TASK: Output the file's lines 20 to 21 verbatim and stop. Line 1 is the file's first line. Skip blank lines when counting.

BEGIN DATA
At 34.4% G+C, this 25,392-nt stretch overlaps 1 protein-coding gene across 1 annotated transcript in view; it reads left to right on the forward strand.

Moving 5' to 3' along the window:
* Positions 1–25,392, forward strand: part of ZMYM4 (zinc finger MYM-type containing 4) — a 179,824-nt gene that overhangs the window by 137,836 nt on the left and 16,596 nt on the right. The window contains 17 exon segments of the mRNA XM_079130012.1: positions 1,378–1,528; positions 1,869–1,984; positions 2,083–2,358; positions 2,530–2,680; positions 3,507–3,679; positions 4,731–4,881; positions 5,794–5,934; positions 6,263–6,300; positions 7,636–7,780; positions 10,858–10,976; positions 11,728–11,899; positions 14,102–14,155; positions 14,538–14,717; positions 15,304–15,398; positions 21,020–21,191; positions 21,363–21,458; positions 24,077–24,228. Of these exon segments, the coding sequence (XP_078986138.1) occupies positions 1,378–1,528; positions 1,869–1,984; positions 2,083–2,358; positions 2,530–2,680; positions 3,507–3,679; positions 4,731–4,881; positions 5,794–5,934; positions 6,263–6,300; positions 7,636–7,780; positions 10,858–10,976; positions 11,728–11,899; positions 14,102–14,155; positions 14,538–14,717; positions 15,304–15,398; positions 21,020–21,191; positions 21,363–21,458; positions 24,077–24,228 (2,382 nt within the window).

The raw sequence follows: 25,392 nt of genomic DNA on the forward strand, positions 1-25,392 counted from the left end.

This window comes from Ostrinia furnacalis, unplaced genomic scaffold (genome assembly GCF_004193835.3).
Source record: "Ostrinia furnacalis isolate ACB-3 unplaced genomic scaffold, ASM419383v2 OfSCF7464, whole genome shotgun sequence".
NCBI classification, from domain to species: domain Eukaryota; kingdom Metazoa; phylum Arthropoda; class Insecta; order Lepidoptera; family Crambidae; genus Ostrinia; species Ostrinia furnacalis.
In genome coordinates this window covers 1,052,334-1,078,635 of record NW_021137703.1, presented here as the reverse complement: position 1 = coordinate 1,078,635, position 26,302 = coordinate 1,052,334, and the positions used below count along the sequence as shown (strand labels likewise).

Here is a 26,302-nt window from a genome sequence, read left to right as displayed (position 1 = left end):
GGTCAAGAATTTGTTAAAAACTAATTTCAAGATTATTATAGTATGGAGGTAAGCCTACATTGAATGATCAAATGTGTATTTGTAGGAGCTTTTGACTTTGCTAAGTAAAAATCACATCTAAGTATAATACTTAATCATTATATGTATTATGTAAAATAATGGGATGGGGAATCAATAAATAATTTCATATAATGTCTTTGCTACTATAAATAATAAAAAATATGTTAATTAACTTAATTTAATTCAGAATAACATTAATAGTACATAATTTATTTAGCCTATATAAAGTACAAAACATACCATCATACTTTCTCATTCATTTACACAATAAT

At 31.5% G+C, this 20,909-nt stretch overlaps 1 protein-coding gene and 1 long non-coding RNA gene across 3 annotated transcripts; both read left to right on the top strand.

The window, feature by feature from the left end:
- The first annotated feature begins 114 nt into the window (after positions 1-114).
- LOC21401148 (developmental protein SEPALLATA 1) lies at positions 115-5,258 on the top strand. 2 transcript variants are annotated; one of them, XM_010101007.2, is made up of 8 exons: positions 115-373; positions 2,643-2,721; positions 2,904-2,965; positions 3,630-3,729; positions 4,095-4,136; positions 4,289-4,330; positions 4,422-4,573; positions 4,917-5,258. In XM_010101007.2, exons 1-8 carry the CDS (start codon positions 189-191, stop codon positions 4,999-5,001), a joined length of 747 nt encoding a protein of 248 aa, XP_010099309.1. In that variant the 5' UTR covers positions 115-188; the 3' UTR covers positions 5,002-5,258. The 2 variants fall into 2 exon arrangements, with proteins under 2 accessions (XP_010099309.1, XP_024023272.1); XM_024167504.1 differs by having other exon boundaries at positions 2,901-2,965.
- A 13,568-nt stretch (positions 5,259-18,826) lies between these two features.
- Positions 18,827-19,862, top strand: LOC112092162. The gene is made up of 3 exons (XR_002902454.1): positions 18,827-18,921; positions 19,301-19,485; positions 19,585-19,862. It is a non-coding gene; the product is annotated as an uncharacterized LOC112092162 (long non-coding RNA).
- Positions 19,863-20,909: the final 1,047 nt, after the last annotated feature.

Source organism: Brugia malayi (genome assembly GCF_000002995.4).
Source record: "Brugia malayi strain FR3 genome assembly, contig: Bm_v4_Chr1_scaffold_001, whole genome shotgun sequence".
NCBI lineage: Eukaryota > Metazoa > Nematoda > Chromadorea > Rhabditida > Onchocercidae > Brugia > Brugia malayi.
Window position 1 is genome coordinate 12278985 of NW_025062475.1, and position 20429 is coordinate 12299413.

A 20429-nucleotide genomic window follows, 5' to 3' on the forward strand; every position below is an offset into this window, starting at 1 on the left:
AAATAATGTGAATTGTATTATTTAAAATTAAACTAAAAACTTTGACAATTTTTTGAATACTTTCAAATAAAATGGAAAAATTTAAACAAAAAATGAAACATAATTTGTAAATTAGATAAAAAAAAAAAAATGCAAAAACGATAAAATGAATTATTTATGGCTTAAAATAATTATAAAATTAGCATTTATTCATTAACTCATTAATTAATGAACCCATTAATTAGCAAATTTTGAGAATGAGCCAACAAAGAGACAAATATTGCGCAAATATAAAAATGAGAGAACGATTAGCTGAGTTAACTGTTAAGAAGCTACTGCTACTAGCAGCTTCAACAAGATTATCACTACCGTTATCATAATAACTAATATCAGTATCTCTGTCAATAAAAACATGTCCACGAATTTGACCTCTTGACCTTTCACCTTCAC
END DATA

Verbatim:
NCBI lineage: Eukaryota > Metazoa > Nematoda > Chromadorea > Rhabditida > Onchocercidae > Brugia > Brugia malayi.
Window position 1 is genome coordinate 12278985 of NW_025062475.1, and position 20429 is coordinate 12299413.